THE MALE REPRODUCTIVE SYSTEM- (Part II) The Somatic Gonad

Male somatic gonad development -The Distal tip cells -The Seminal Vesicle -The Vas Deferens -Cell list -Back to Contents

Male somatic gonad development

1. Gonad cell generation

The male somatic gonad refers to the non-germline component of the gonad. It consist of 3 tissues: the distal tip cells (DTCs), the seminal vesicle (SV) and the vas deferens (Vas) (ReprodMaleFig2, Kimble and Hirsh, 1979). All cells of the somatic gonad develop from Z1 and Z4 of L1 gonad primordium. By L2, Z1/Z4 have generated 10 descendents: 2 DTCs, terminal somatic cells that will regulate germline patterning, 3 vas deferens and 4 seminal vesicle blast cell precursors and 1 linker cell (LC), a transient cell that functions in gonad elongation (Kimble and Hirsh, 1979). These cells organize to form the Somatic gonadal Primordium of the male (SPm) which establishes asymmetry of the future male gonad (ReprodMaleFig2). Between early-L3 and mid-L4 the SV and Vas precursors divide to generate a total of 53 progeny (23 SV cells and 30 Vas terminal cells). During this period, the primordium expands due to cell proliferation of the somatic and germ line lineages.

 

2. Gonad elongation

The gonad also elongates during this period guided by the male-specific linker cell (LC). The trajectory of its migration establishes the characteristic J-shape of the male gonad (MaleReprodFig3A; Hedgecock et al., 1987; Antebi et al, 1997). In hermaphrodites, this leader cell function is performed by the DTCs, which also regulate germ cell patterning. The male linker cell, however does not share this second function with the hermaphrodite DTCs and is required only for gonad migration. Possibly because of this functional difference, the male linker cell and DTCs have different morphologies. The linker cell is rhomboid shaped and does not extend cytonemes (tendril-like processes) proximally over the germ line (MaleReprodFig3B).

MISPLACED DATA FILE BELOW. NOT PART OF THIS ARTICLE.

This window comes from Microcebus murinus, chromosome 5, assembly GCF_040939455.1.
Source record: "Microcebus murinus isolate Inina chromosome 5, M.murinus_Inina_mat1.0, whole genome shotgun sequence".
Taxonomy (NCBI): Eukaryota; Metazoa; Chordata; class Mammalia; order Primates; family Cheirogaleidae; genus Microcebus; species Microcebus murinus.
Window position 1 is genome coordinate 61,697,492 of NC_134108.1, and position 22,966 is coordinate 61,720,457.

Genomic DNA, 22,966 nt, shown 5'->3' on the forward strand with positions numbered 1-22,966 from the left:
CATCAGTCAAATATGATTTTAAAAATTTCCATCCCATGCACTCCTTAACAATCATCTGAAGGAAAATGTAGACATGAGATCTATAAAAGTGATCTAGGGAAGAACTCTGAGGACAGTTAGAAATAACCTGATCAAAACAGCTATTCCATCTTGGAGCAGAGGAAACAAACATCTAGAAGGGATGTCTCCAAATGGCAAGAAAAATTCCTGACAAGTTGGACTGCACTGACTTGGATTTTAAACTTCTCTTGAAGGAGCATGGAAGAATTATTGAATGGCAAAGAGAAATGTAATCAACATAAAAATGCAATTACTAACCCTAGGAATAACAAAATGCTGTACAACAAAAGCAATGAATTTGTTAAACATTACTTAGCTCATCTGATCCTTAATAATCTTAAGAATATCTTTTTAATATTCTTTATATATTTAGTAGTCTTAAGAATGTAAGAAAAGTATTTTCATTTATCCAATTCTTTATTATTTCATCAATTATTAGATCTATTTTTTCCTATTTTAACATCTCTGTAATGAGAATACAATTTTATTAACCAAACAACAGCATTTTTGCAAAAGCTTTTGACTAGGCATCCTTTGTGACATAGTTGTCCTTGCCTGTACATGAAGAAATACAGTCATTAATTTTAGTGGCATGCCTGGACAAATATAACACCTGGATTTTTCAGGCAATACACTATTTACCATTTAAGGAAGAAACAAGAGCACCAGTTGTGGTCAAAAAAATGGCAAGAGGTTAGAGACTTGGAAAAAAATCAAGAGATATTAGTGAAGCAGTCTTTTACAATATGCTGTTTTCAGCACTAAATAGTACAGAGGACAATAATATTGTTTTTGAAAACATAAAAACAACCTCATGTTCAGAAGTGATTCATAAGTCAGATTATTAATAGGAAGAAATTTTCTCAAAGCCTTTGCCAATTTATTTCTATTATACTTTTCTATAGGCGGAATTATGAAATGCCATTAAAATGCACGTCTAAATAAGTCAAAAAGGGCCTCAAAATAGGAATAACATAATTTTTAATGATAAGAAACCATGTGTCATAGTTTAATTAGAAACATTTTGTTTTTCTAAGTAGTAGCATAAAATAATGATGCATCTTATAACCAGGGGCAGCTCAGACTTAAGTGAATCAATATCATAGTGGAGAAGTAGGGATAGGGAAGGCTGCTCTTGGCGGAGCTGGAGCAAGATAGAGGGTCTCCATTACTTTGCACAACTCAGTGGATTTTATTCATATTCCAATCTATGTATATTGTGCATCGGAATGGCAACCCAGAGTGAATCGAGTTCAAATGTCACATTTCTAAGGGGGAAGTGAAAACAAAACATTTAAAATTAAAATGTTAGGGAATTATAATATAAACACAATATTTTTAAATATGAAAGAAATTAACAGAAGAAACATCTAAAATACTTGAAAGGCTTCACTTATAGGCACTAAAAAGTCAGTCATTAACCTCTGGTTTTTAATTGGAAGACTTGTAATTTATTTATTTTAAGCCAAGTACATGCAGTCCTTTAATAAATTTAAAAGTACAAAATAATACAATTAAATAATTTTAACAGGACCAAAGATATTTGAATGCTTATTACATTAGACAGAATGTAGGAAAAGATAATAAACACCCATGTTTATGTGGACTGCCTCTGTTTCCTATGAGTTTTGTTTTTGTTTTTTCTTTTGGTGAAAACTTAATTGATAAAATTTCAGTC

Progression of gonad elongation can be used to roughly estimate male larval stage. Towards the end of its migration the linker cell passes between U lineage cells of the developing cloaca (MaleReprodFig4). One of these cells (U.lp or U.rp, or their fusion products) engulfs the linker cell. This opens the passageway between the lumens of the vas deferens and the cloaca (for more about U cells see THE PROCTODEUM - EPITHELIAL SYSTEM OF THE MALE, PARTIII).

The Distal Tip Cells

In males, the two distal tip cells (DTC's) are found together at the distal end of the gonad (MaleReprodFig5A). This arrangement is established early in gonad development during formation of the SPm (MaleReprodFig2; Kimble and Hirsh, 1979). As in the hermaphrodite the DTCs in the male are required to maintain the nearby germ cells in a mitotic state or to prevent them from entering meiosis (for more on meiotic regulation by the DTC see HERMAPHRODITE HANDBOOK-Reproductive System Part II; Kimble and White, 1981). In contrast to the hermaphrodite, however, the male DTCs do not migrate during gonad development; this function is fullfilled by the male linker cell (see above MaleReprodFig3-4).

Superfically male DTCs appear to have a similar morphology to those of the hermaphrodite (for a detailed description of hermaphrodite DTCs see HERMAPHRODITE HANDBOOK-Reproductive System Part II). The DTC is a single, large somatic cell that has a large nucleus located at its distal edge. The cell forms a close-fitting cap over the most distal 6-10 germ cells (MaleReprodFig5B). No intervening basal lamina or specialized intercellular junctions are found between the DTC and germ cells.

The Seminal Vesicle